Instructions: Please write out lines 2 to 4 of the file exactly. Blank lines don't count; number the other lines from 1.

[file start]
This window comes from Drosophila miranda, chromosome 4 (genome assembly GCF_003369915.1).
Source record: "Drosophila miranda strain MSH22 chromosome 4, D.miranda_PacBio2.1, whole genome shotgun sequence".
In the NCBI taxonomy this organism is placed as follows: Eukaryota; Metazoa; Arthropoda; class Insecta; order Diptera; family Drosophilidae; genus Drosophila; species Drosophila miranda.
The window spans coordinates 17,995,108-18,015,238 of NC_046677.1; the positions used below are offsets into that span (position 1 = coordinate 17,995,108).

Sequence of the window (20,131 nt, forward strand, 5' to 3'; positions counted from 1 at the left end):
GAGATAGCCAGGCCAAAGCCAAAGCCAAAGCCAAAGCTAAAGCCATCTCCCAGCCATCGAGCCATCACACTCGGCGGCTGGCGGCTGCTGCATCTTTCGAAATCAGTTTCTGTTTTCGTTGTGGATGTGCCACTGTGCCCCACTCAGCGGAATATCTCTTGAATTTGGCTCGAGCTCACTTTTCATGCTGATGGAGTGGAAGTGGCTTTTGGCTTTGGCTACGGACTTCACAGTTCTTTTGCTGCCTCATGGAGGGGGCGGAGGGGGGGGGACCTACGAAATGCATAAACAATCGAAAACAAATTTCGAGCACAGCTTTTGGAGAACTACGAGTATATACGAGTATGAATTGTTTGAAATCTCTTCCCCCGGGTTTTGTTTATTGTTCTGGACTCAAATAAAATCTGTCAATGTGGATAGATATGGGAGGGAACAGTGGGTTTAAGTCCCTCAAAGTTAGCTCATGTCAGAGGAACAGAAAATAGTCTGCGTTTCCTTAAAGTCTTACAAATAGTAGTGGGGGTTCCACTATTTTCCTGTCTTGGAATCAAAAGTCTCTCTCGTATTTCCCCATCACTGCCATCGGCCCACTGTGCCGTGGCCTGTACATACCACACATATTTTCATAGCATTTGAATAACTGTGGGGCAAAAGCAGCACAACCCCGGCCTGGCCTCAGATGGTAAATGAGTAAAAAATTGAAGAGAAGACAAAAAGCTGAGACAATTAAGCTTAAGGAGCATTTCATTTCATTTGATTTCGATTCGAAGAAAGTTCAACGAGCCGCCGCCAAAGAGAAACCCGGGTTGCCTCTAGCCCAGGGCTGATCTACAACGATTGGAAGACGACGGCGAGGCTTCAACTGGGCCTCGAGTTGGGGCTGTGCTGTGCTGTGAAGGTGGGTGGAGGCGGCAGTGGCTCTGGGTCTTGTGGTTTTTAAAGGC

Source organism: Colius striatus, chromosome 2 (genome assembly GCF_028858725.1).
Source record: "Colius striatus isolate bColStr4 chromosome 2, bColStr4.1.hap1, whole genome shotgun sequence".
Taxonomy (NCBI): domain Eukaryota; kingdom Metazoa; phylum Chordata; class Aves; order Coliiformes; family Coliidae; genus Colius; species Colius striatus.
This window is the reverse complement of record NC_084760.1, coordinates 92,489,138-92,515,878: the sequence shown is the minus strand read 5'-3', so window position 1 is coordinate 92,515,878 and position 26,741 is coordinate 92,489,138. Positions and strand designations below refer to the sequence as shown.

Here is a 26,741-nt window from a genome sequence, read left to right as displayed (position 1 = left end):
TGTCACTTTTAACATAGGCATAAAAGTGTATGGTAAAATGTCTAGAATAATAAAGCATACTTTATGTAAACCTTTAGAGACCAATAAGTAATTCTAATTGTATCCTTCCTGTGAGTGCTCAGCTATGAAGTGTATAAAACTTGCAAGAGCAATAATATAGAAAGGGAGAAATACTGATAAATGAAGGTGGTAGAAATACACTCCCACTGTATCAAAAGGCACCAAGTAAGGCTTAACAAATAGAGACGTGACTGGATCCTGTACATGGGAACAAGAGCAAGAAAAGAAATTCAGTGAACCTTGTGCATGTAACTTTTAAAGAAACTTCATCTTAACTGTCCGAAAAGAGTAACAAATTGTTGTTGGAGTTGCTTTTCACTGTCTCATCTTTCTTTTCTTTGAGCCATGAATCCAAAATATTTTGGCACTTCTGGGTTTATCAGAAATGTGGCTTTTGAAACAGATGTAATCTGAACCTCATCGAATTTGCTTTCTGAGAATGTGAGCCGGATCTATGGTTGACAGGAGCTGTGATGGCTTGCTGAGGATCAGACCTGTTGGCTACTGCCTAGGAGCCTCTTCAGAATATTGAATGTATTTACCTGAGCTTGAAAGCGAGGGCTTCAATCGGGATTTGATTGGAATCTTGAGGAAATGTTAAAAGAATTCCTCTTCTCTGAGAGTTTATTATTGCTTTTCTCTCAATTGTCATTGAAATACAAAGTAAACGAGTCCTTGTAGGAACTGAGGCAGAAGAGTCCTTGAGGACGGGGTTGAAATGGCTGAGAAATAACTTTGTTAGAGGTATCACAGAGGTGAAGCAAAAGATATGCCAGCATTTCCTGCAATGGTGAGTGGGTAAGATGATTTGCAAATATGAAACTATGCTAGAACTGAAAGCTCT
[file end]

Source record: "Drosophila miranda strain MSH22 chromosome 4, D.miranda_PacBio2.1, whole genome shotgun sequence".
In the NCBI taxonomy this organism is placed as follows: Eukaryota; Metazoa; Arthropoda; class Insecta; order Diptera; family Drosophilidae; genus Drosophila; species Drosophila miranda.
The window spans coordinates 17,995,108-18,015,238 of NC_046677.1; the positions used below are offsets into that span (position 1 = coordinate 17,995,108).